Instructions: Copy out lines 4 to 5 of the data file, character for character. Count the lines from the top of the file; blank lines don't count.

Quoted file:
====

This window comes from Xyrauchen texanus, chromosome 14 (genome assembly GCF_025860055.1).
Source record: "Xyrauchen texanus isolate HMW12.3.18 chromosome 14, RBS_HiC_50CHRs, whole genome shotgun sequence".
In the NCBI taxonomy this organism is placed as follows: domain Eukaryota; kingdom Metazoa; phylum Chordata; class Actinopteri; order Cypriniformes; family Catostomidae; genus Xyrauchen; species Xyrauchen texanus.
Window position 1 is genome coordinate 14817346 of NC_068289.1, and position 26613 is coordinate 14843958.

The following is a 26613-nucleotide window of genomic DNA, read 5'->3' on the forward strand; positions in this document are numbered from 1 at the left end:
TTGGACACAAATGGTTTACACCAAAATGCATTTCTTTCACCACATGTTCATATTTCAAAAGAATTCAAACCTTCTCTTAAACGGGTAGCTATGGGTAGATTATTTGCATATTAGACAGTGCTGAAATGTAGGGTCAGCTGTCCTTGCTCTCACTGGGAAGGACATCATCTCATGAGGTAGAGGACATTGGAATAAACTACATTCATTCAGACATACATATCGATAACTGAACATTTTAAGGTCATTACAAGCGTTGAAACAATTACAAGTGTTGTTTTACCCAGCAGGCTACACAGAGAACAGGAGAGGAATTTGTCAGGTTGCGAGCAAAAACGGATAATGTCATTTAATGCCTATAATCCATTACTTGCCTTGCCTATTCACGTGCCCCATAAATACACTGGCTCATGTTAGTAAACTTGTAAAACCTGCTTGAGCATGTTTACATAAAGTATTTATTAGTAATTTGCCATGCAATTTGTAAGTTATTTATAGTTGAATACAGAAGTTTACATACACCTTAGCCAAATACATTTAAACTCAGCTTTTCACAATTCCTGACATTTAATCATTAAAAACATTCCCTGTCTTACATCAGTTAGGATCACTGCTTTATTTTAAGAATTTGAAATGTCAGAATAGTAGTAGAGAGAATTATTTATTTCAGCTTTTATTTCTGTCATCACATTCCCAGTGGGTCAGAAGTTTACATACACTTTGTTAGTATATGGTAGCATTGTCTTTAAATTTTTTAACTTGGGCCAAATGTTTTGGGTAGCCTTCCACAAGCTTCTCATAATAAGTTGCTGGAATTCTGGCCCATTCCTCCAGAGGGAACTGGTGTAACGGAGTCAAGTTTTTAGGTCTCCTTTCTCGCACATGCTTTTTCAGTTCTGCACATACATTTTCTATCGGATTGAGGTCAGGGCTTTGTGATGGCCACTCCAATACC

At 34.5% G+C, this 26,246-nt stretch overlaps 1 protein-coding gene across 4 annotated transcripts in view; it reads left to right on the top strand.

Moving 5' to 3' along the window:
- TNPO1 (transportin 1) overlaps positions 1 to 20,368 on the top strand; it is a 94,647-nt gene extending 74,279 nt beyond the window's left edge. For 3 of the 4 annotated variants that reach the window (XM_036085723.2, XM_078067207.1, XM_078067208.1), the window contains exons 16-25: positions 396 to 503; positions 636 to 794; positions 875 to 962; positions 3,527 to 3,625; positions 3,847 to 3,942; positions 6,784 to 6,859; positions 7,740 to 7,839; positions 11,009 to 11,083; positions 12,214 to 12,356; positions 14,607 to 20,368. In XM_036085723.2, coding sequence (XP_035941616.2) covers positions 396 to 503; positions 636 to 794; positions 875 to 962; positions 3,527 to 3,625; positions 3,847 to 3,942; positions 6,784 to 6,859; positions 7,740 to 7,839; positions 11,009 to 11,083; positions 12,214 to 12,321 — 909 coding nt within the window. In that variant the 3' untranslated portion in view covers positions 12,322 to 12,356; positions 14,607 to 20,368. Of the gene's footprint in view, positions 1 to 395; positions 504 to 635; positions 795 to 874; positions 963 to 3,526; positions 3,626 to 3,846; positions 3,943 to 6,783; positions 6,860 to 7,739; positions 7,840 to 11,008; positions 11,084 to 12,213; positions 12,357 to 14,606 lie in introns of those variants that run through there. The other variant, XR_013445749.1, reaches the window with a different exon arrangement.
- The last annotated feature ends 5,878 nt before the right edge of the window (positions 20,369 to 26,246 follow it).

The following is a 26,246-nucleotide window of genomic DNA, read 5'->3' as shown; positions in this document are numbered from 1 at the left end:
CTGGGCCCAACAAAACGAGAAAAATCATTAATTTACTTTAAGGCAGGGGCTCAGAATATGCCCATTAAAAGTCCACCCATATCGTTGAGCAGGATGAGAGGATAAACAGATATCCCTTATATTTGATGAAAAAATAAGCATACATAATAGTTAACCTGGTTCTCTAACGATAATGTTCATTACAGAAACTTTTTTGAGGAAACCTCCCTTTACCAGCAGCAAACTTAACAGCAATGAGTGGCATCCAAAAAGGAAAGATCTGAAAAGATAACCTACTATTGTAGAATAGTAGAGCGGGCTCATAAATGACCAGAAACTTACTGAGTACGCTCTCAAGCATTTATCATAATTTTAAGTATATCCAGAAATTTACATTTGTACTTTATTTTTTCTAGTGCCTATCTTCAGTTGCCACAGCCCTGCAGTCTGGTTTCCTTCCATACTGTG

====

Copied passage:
Window position 1 is genome coordinate 14817346 of NC_068289.1, and position 26613 is coordinate 14843958.

The following is a 26613-nucleotide window of genomic DNA, read 5'->3' on the forward strand; positions in this document are numbered from 1 at the left end: